According to reports, a record crowd attended the Kentucky Cattlemen's Convention in Lexington with 1,287 members taking part in the activities. David Maples was excited over the enthusiasm of the attendees. He said membership in the association will probably be record breaking this year, too.
Lowell Clifford participated in the forage program. He said four farmers told about their operations. Lowell was a general farmer. One man produced cattle for Laura's Lean Beef, one farmer in Bourbon County backgrounds cattle on a large scale, and the fourth man provides hay for farmers as his main job and raised some cattle. Each had a different aspect of forage to tell about.
Lowell said the trade show was larger. Saving hay was a big subject and the conical hay ring was a star attraction at the trade show because it is suppose to make hay rolls last longer. There is a cone that holds hay in the middle of the bale.
Time released medical implants ear was a popular item. The implant is given in the ear. The Blue Grass Stockyards demonstrated the use of a spreadsheet for the computer that took electronic IDs and scale weights and information directly into the computer.
Lowell said the video cattle sale was really popular. There was a large crowd attending and the Lexington buyers were seated up front bidding on the cattle. That is something I should learn about but don't want to know about!
The Kentucky Farm Bureau Beef Exposition will be at the Kentucky Fair and Exposition Center in Louisville Feb. 29 to March 2. For more information call Terri Bradshaw at 502-495-5191 or tbradshawgkyfb.com.
The Mid-South Stocker Conference is Feb. 12 and 13 at the James E. Ward Agricultural Center in Lebanon, Tennessee. For more information call John Johns, UK Beef Specialist at 1-859-257-2853 or itiohnakukv.edu.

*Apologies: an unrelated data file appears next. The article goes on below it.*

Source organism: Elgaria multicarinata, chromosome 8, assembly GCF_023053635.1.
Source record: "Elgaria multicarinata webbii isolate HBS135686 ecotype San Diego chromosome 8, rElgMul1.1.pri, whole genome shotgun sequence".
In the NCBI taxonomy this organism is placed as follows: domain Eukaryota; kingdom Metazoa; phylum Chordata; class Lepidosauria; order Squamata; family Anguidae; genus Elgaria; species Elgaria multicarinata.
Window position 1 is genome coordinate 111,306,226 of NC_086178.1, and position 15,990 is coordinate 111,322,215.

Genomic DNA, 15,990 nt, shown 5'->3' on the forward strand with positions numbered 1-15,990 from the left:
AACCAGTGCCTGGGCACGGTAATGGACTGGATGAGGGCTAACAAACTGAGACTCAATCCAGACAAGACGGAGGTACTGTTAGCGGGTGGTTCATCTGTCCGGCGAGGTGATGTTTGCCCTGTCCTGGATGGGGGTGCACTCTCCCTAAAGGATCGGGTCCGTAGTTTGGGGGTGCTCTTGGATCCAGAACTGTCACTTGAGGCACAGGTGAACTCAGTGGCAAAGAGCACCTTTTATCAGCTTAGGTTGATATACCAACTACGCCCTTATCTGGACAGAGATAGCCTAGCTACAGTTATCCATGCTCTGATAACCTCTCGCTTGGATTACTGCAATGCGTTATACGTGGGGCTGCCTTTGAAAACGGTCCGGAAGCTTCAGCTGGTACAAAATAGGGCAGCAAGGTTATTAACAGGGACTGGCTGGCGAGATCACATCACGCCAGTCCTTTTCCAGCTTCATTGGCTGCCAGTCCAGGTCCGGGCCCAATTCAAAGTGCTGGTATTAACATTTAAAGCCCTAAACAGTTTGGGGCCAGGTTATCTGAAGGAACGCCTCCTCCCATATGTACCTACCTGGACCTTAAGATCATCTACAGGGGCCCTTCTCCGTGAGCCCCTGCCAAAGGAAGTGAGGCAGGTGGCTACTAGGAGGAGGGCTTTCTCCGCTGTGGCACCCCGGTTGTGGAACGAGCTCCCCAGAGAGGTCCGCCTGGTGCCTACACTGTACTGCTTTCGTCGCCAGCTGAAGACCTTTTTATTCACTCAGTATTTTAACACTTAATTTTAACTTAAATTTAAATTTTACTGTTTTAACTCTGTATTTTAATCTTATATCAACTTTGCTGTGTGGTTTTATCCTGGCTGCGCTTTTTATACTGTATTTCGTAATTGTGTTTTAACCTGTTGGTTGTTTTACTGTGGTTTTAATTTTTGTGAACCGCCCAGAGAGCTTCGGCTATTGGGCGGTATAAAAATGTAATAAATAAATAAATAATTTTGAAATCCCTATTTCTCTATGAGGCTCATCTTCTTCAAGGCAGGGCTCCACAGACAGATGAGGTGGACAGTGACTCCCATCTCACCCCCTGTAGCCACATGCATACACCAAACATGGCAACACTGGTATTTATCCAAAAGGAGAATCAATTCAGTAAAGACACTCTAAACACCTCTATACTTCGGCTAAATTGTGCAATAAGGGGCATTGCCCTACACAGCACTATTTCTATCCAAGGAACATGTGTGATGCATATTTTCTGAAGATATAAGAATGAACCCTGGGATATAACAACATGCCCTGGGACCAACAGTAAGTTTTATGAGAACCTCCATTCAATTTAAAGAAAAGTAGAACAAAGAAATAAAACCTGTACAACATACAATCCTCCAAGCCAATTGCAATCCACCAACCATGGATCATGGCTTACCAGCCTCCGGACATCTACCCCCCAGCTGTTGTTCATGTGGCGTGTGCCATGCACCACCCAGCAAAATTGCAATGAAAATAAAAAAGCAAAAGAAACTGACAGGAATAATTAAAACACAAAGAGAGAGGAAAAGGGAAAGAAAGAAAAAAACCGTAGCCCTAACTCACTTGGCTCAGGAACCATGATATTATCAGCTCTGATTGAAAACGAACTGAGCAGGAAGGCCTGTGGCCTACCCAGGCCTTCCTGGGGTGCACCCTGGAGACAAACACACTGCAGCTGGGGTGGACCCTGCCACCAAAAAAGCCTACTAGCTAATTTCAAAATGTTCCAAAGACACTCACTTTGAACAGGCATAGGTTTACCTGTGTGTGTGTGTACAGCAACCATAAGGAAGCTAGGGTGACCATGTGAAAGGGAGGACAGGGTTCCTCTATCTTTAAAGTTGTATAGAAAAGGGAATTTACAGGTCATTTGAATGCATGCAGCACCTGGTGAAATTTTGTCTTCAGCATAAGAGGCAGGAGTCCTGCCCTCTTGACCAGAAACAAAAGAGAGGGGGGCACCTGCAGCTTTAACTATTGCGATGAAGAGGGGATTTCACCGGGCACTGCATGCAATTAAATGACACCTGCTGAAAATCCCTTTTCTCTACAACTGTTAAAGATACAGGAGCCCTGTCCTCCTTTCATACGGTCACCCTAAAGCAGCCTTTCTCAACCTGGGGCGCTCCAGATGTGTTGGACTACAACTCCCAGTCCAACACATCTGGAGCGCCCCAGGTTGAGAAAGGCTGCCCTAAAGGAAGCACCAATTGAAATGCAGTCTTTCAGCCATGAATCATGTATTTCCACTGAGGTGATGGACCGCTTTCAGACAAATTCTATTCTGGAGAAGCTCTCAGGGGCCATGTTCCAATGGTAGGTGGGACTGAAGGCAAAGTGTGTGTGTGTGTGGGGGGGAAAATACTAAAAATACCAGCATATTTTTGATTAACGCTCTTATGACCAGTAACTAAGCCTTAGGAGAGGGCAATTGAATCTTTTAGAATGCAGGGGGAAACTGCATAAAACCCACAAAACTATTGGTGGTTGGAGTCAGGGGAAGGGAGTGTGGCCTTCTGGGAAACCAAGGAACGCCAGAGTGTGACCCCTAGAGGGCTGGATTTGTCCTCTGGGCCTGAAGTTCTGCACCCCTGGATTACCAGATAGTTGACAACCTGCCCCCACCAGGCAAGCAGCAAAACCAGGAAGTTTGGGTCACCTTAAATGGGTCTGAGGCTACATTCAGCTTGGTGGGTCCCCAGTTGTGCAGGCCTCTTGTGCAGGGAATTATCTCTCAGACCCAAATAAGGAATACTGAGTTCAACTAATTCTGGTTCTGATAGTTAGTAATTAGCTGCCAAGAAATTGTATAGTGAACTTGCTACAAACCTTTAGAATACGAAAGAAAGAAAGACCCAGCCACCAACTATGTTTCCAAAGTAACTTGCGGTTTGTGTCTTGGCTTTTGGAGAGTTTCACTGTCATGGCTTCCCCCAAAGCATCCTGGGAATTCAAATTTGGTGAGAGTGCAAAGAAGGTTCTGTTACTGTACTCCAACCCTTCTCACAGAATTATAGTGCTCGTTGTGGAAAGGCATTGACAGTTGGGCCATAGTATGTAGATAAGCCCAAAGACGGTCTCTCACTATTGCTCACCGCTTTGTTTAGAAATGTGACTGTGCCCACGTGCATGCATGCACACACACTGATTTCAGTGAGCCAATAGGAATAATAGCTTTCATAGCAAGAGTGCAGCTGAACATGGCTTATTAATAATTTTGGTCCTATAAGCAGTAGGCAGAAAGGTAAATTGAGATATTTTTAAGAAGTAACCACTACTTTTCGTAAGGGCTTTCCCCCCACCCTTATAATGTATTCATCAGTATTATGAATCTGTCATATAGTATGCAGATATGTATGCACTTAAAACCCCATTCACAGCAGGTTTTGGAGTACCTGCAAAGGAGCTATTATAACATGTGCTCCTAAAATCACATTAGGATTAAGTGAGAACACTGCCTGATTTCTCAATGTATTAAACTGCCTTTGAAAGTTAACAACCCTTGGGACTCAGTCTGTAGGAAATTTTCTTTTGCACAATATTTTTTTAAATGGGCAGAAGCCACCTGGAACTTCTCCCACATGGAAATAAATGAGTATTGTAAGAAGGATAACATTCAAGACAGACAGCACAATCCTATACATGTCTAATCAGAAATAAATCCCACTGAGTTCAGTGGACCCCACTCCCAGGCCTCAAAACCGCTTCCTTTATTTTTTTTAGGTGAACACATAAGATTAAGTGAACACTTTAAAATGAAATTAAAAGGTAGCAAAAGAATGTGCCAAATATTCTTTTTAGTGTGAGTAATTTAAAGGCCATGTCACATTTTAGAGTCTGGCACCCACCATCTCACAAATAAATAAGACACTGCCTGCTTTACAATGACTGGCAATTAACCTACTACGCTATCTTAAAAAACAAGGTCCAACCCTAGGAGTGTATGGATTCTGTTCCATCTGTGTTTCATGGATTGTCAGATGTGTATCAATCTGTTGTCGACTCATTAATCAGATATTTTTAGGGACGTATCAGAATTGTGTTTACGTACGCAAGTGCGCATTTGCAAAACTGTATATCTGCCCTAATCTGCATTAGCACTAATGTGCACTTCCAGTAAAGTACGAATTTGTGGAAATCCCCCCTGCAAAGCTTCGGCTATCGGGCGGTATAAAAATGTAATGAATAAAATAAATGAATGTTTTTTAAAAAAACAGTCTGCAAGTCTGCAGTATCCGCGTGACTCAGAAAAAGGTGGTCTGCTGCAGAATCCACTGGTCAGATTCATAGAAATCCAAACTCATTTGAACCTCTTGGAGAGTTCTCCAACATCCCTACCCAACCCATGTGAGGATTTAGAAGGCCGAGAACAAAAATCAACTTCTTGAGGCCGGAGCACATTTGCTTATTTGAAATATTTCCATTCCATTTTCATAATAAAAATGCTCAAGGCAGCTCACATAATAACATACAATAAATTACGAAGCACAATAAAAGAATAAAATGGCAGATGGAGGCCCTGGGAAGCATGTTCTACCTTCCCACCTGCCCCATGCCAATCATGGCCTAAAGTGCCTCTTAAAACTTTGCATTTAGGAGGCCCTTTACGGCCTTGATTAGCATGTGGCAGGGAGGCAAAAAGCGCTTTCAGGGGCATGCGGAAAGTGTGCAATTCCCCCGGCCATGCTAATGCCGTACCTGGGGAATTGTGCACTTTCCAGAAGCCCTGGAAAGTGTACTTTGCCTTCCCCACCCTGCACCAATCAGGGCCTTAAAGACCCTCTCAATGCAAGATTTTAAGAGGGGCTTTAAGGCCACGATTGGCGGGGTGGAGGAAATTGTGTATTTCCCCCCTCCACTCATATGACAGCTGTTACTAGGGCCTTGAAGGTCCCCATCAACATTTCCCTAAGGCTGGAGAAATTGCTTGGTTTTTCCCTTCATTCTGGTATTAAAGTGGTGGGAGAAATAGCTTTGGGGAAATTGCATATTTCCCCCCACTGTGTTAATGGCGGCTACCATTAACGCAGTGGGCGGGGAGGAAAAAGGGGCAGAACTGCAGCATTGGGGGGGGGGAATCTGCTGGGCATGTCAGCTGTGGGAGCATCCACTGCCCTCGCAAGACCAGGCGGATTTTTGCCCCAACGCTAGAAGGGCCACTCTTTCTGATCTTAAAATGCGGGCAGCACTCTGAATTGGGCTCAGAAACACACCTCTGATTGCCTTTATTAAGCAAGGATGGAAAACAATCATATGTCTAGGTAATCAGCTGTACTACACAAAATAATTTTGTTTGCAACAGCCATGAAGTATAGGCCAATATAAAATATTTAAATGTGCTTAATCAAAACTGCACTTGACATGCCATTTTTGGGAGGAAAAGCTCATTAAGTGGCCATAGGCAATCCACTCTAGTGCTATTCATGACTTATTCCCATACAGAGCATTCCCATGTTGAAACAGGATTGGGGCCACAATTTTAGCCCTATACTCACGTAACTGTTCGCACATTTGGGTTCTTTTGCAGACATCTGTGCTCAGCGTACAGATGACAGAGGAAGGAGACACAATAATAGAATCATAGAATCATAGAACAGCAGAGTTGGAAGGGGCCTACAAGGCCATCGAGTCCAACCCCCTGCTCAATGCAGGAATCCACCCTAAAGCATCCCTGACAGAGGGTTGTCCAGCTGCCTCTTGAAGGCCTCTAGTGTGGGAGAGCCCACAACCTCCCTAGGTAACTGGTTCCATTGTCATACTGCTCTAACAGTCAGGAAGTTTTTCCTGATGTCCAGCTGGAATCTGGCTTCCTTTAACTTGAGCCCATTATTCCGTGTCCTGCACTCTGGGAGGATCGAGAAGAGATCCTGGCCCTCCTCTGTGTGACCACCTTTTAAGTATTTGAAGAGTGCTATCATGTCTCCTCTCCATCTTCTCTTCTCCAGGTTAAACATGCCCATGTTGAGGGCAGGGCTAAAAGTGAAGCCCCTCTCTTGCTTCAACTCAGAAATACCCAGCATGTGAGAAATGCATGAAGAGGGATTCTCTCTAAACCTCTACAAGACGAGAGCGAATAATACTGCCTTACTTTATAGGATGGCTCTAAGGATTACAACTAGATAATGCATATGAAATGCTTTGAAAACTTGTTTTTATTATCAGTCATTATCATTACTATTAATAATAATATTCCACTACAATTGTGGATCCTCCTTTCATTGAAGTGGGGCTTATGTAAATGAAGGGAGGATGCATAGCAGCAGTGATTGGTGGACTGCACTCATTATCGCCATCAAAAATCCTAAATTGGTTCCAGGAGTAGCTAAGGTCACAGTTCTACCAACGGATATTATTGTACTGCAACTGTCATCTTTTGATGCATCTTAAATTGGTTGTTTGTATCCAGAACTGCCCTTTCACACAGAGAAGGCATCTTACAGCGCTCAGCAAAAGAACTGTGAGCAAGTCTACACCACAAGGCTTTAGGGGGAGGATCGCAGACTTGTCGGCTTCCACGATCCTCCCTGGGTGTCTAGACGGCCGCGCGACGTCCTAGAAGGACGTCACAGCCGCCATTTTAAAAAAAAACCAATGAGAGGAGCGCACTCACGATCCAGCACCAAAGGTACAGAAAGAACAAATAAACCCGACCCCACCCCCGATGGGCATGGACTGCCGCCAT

Call the Extension Office, 234-5510 if you are interested in the computer program that teaches record keeping.
Judy, my daughter, had a pretty and tasty birthday dinner recently. She sliced roasted beef and put it on one side of an oval meat platter. She placed boiled potatoes that had been sliced long- ways like steak fries on the other side of the platter and drizzled beef gravy over the potatoes. It was a pretty main dish and it was good.
She cooked baby carrots until tender and added enough butter to coat the carrots lightly. Then she sprinkled dry ranch dressing over the carrots. That was also pretty and delicious. The dressing comes in a small envelop. Pour it in a cup and stir it because the big spices come to the top. Sprinkle the powder very sparingly over the carrots and taste. It takes only a small amount of the powdered dressing to flavor the carrots.
The other dish she prepared that I liked was a sweet potato casserole that is fairly similar to most sweet casserole recipes except this is not heavy and stuffy tasting.
Sweet Potato Casserole
3 lbs. sweet potatoes
1/4 cup milk
I tsp. grated orange zest
1/2 tsp. pumpkin pie spice
1/4 tsp. salt
2/3 cup packed brown sugar
2 TBS. butter at room temperature
2/3 cup pecan halves
Preheat oven to 375 degrees. Bake potatoes until tender, I hour. Set aside until cool enough to handle. Peel and mash until almost smooth.
Coat a 2-qt. baking dish with cooking spray. In medium bowl beat eggs, milk, zest, spice and salt. Stir egg mixture and 1/3 cup of sugar into the mashed potatoes. Spread in baking dish.
In a small bowl, combine remaining butter with 1/3 cup sugar. Stir in pecans until coated. Place pecans in a ring around the edge of the baking dish. Bake until golden brown and bubbly, about 45 minutes.